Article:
Queen Elizabeth II’s historic trip to Ireland is throwing up parallels with previous royal visits to Ireland, particularly those of Queen Victoria, the present monarch’s great-great grandmother.

The royal history books show Victoria visited the island four times during her reign, when she threw the spotlight firmly on Ireland as a destination fit for a queen.  

Victoria’s affection for Ireland began as a young woman, and she’s reported to have fallen in love with scenic Killarney in County Kerry in the southwest of the island.

Her third official visit to Ireland, in 1861, took in four days in Kerry, putting it firmly on the international map as a holiday hotspot.

It remains one of Ireland’s most popular places to this day, and travellers can still visit attractions made famous by Britain’s longest reigning monarch to date.

Ladies View in the heart of the stunning Killarney National Park is one of the best known. A popular stopping point along the world-famous Ring of Kerry, Ladies View is named after Victoria’s ladies-in-waiting who were taken to the area during the royal visit of 1861. They were so enraptured with the view it was named after them.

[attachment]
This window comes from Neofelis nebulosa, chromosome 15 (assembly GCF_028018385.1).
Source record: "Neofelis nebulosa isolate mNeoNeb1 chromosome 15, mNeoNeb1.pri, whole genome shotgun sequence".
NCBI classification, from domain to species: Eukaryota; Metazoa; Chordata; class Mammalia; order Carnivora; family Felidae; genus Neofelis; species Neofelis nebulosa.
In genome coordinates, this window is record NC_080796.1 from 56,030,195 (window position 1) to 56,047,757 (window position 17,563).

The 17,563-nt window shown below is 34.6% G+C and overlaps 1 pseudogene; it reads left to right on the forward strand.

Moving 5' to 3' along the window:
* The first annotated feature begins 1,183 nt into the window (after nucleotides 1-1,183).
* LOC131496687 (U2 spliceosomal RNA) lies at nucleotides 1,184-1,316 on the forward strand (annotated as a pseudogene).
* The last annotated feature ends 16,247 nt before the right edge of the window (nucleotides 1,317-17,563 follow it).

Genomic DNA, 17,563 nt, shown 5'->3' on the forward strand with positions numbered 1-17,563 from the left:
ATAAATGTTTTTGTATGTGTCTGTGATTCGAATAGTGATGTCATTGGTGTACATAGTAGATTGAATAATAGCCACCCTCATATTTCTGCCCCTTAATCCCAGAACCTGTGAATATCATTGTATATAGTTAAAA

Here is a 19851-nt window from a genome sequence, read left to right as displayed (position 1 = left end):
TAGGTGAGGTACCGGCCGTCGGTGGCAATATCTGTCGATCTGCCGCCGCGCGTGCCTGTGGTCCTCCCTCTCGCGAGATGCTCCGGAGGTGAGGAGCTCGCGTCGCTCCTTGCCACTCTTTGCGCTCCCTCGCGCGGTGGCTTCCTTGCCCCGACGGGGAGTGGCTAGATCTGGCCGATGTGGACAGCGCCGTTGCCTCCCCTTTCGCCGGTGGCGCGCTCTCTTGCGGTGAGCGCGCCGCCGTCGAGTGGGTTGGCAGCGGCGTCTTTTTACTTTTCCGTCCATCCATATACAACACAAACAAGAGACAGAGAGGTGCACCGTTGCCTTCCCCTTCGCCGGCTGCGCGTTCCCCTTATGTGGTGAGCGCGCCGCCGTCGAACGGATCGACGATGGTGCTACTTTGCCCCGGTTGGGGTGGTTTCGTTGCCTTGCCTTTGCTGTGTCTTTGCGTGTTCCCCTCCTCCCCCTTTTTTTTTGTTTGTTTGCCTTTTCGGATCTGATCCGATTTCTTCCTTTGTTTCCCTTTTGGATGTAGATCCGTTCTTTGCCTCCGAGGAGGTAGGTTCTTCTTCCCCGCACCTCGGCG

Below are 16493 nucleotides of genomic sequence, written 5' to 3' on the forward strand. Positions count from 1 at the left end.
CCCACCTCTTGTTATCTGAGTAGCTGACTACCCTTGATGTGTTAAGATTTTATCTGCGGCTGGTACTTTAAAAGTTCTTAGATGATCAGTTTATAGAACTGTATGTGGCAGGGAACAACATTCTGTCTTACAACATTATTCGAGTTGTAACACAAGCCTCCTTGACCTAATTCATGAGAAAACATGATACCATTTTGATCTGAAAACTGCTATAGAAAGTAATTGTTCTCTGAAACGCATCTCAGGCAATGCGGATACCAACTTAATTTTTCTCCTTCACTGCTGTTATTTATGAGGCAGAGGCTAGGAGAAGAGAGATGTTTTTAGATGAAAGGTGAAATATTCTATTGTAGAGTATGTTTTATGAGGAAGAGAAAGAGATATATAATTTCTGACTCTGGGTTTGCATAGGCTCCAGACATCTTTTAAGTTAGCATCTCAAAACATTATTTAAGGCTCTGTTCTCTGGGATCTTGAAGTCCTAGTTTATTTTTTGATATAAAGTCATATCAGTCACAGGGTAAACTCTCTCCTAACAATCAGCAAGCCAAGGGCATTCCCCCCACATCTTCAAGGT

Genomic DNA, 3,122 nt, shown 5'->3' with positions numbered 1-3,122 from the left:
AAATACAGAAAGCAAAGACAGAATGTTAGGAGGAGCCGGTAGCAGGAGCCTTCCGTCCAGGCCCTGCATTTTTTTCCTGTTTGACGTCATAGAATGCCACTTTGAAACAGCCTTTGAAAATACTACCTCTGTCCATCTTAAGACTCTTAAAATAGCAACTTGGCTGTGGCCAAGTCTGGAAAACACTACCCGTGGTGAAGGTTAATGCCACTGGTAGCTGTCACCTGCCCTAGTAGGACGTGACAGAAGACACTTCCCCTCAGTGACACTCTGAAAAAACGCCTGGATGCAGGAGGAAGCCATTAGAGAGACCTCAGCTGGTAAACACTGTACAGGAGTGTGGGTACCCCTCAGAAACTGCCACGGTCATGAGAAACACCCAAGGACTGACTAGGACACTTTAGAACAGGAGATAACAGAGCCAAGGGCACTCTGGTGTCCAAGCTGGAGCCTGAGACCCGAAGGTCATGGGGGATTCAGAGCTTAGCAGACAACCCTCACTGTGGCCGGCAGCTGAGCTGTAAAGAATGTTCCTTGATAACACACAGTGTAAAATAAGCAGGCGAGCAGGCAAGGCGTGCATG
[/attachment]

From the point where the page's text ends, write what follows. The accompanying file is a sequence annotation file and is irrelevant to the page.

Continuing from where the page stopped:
Ladies View provides truly spectacular vista over the Lakes of Killarney, including the Gap of Dunloe, the Black Valley and the 15th-century Ross Castle. A gift shop, cafe and bar at the viewpoint now offer the visitor a number of reasons for stopping there.

Muckross House and Gardens, one of County Kerry’s most popular visitor attractions, also owes its fame largely to Victoria. The royal party stayed two nights there as guests of the Herbert family during the 1861 visit. The Herberts had carried out elaborate preparations, commissioning tapestries, mirrors, Persian carpets, silverware, musical instruments, linen, china and servants uniforms for the occasion. The curtains that still hang in the Muckross House dining room were specially woven for the occasion.

Restored to its original Victorian splendour, Muckross House and Gardens are open to the public. Visitors can enjoy wandering through the mansion, taking a turn around the beautiful walled garden, and dropping into the craft shop.

Although Queen Elizabeth II is not including County Kerry in her itinerary, she will be giving the royal seal of approval to the Rock of Cashel in Tipperary, as well sites in Dublin, Kildare, and Cork.

The Irish are hoping she will echo the words of Victoria who, although famously often ‘not amused,' was very positive about Ireland.

“I am very sorry to leave Ireland. I have had an extremely pleasant time,” she said at the end of her last official visit to the Emerald Isle in 1900.

****Courtesy of Discover Ireland